All of this has caused me to be even more thankful to God because He has made me His child, which makes Him my Father. I have no doubt that I know who my true Father is, and that knowledge is more valuable to me than anything else. He will never hide His identity from me, never make me wonder who He is. He created me with the purpose of bringing Him glory, and I hope that my life does that. The Bible says that God works all things for good for those who love Him and who are called according to His purpose, which means that even in this situation, God is working things out for my good. That "good" may not look the way I expect it to look, but that is where I trust Him and learn that "good" is all in perspective. When Jesus died on the cross, those who had followed Him for three years and those who had loved Him didn't see any good at all. But once they understood that Jesus had to die but then rise again, their perspective changed. Suddenly, the cross was good because it made a way for us to be redeemed.

I may not fully see on this side of death what the good is in this situation, but I know that I can trust Christ.

Sunday, November 1, 2009

The Hard Days

When I first found out that my Dad isn't my biological father, I had no idea who I could talk to about it. I didn't know anyone who has advertised the fact that they are donor conceived. I couldn't afford a therapist. My pastor has never dealt with this before, but since my pastor is also my husband, he learned as we went. He was a comfort to me by holding me and loving me and letting me just talk, but he couldn't offer that "been there, done that" experience.

I needed someone to minister to me in a deep way. Telling me that I should be thankful for the dad that I have and that I'm selfish to want to know my biological father doesn't meet that need.  I needed someone to point me to the Father that I do know.  Fortunately I know how to pick up my Bible and read, because that's all I had as far as "therapy" - God Himself who knows exactly what I was feeling. 

There were four really hard, difficult, how-am-I-going-to-get-on-with-life kind of days.  The first day that I found out, followed by the next day, which was harder than the first.  "Shock" is a funny thing.  I think the second day was harder because the news was becoming reality.  Yet I was still in shock.  I think it was at least 2 months, maybe closer to 3 before I felt as though I wasn't in shock anymore.  How do you deal with the reality that your entire life (for me, 32 years) was spent believing that one man is your father, only to find out that he isn't?  My dad has had such a huge influence on me, good, bad, and ugly, but mostly for the good!  I felt that I was stuck in a nightmare and could not wake up.  I was helpless to do anything to change my situation.  So I prayed.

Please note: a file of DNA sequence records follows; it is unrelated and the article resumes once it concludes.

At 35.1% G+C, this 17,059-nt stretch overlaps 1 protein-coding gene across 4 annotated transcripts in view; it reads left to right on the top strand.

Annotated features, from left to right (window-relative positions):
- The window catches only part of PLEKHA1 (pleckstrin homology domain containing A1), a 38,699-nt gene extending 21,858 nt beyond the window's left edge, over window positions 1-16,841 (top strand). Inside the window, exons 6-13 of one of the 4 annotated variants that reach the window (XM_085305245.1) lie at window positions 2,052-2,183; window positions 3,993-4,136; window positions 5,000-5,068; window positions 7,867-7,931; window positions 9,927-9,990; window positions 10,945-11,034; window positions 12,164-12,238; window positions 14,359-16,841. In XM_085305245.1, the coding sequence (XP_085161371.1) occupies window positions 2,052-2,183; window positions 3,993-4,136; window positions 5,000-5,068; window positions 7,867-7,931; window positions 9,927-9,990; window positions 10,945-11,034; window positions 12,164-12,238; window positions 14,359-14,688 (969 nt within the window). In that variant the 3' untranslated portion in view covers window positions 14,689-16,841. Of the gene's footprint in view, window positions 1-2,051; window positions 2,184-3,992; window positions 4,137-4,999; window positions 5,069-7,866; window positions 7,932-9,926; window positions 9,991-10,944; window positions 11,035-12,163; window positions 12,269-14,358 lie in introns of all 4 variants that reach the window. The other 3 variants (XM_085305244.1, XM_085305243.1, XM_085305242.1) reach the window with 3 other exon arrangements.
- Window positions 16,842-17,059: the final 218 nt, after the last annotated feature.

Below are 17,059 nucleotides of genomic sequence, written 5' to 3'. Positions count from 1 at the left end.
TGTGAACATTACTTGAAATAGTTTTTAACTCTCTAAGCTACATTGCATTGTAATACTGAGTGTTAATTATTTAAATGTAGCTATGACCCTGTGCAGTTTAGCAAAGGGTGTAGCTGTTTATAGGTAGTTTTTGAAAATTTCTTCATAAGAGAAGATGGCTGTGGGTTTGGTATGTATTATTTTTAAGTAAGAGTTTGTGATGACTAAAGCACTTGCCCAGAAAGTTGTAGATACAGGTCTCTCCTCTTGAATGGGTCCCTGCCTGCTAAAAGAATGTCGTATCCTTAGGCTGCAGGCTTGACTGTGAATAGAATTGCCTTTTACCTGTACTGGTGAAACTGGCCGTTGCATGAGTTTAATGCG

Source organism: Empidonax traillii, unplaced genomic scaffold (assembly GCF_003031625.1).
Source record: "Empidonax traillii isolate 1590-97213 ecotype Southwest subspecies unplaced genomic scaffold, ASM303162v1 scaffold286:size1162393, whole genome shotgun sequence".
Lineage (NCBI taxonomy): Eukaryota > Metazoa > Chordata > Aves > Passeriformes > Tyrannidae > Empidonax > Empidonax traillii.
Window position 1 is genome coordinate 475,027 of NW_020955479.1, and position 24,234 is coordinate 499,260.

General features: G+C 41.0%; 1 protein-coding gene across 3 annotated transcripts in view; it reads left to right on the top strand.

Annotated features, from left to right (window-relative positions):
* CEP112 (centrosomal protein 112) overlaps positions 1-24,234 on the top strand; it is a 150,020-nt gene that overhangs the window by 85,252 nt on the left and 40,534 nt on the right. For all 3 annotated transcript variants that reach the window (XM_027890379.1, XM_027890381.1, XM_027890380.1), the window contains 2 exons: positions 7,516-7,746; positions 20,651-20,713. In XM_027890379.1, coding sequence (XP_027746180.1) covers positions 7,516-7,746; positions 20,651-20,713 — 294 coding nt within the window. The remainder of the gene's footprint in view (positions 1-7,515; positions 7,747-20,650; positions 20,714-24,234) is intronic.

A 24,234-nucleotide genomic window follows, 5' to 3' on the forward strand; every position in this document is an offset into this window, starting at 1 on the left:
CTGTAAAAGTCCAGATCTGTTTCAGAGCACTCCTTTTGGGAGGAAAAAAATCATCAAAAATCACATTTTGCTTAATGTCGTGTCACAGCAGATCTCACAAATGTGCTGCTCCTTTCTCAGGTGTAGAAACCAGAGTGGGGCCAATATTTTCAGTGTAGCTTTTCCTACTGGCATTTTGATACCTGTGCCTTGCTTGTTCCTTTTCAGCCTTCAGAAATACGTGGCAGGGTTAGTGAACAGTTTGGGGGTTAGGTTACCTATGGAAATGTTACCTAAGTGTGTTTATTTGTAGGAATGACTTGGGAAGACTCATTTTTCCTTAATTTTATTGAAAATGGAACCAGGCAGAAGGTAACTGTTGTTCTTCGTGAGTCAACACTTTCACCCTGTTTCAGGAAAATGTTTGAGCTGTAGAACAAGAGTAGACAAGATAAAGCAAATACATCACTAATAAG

God really did answer in an incredible way.  He hasn't brought my biological father to my door-step (I have prayed that, though!) but He has given me the peace to know that He is not in shock, but has planned this for my good and His glory.  Sounds crazy, I know.  How does not knowing who my father is good for me?  Frankly, I don't know.  But I do know that the Bible says that He works all things for the good for those who love Him and who are called according to His purpose, so either the Bible is lying, or I just cannot yet understand how God is working this situation for my good.  I know Scripture doesn't lie, so that leaves me with waiting to see how it is worked out for my good.  I only know that God is good and as His child, He knows how to take care of me.  So even when it hurts, I trust Him.

The other two really hard days were the days that I found out there were no records left from my mother's visits to Dr. Aiman's offices and the first day that my house was quiet and I had time to think in silence.  That may have been the hardest day of all. 

My older children where gone to their grandparent's home, and my babies were napping.  The entire day was much less noisy than normal, and once the little ones were sleeping, it was really quiet.  No noise was intruding on my thoughts.  I had 6 weeks to settle in to this new reality, and it really hit me hard that afternoon: somewhere out there is a man who is my father.  How do I live not knowing who he is?  How do I go on not knowing where I came from?  Who my grandparents are/were?  Do I have half sisters and/or brothers?  How could I NOT know??